The Danger of Blogging... Part 2: CDI Factor
Blogging. Chicks Dig It. (maybe).
It is clear that chicks do it, and that some might make okay money at it (maybe just the sexbloggers and a few of the right-wing blog hotties). However, in j-blogging and more well-reasoned blogging circles, the winner of the Knight Batten Award only got $10,000, and Jessica Cutler is reduced to begging on her blog: "Please, I need money for slutty clothes and drugs! - DONATE" and admits to being "a published author that jumps out of cakes for money". Former Wonkette writer Ana Marie Cox complained vociferously about the ungenerous pay she recieved, a $18,000/year base salary.
Yet blogs have long had a reputation for undue influence in politics (see the 2004 NY Times article, Fear and Laptops on the Campaign Trail), and there is something inherently sexy about political power. Political bloggers like Markos Moulitsas Zuniga and Minnesota's own Michael Brodkorb are famous (or infamous) in part for their paid political consulting work.
Non-politico blogging scandals?
Farnaz Fassihi was a reporter whose private e-mails about her experience as a reporter in Iraq widely republished on blogs. She also kept a journal of her own, now in a blog format: Baghdad Diary.
A key piece of this scandal is the idea that her e-mail was a form of journalism, not private communication, and a breach of contract of sorts between her and her employer. Additionally the privately held opinions might have been contaminating her journalism, or that the intimate communication of her experience expressed a kind of truth that was absent from the careful considered and edited reportage coming out of Iraq The following exerpts are from an essay by Jay Rosen:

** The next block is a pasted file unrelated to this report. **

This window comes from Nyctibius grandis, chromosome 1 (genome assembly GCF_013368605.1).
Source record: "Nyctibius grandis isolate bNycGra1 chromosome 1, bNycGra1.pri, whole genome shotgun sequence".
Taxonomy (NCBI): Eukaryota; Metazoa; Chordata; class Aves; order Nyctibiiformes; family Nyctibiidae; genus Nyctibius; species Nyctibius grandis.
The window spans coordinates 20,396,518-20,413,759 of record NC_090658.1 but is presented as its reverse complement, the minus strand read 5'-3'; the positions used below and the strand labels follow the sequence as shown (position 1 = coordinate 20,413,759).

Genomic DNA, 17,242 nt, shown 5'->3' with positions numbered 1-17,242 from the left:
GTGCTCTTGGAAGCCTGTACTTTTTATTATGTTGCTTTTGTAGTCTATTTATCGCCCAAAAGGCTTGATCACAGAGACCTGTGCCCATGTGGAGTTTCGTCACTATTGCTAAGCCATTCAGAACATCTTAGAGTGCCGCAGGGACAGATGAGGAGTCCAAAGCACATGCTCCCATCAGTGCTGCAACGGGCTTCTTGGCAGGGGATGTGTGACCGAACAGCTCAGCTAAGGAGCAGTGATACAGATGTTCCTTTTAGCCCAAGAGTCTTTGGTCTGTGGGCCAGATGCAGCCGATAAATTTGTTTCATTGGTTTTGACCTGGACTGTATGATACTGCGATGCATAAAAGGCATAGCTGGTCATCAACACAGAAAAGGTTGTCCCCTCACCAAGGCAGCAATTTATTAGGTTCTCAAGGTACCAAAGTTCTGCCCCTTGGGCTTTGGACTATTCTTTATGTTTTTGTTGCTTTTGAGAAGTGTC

Tim Rutten, media writer at the Los Angeles Times, thinks the backdrop to the wayward e-mail is the war against Big Media...
“At the core of the relentless partisan assault on the American news media’s tradition that good journalism can and should be unbiased, is a campaign to obliterate the distinction between the public and the private,” Rutten writes. “The notion here is that because journalists, like other human beings, have thoughts and opinions about the world around them, those sentiments must ultimately contaminate their journalism.”
It is also a question of intimacy and illicit thrill (More Jay Rosen):
It’s a remarkable thing, this statement, remarkable too that it was termed supportive of Fassihi by David Folkenflik in the Baltimore Sun. First, there’s nothing “private” about her descriptions. “Fact for fact,” said the Houston Chronicle, “Fassihi’s e-mail offers little that can’t be found in published accounts.”What has made it dart from Web site to Web site is the contrast of unvarnished personal expression with Fassihi’s status as reporter for an establishment newspaper. What has made the piece resonate is that its voice was not meant for the public.
I disagree with the drift of this, suggesting an illicit thrill. What makes the piece resonate (for some of us) is the simple question: why can’t this be the journalism, this testifying e-mail? Why can’t reporters on the ground occasionally speak to the “public” like this one occasionally spoke to her friends?
So, that's the segway to Iraq.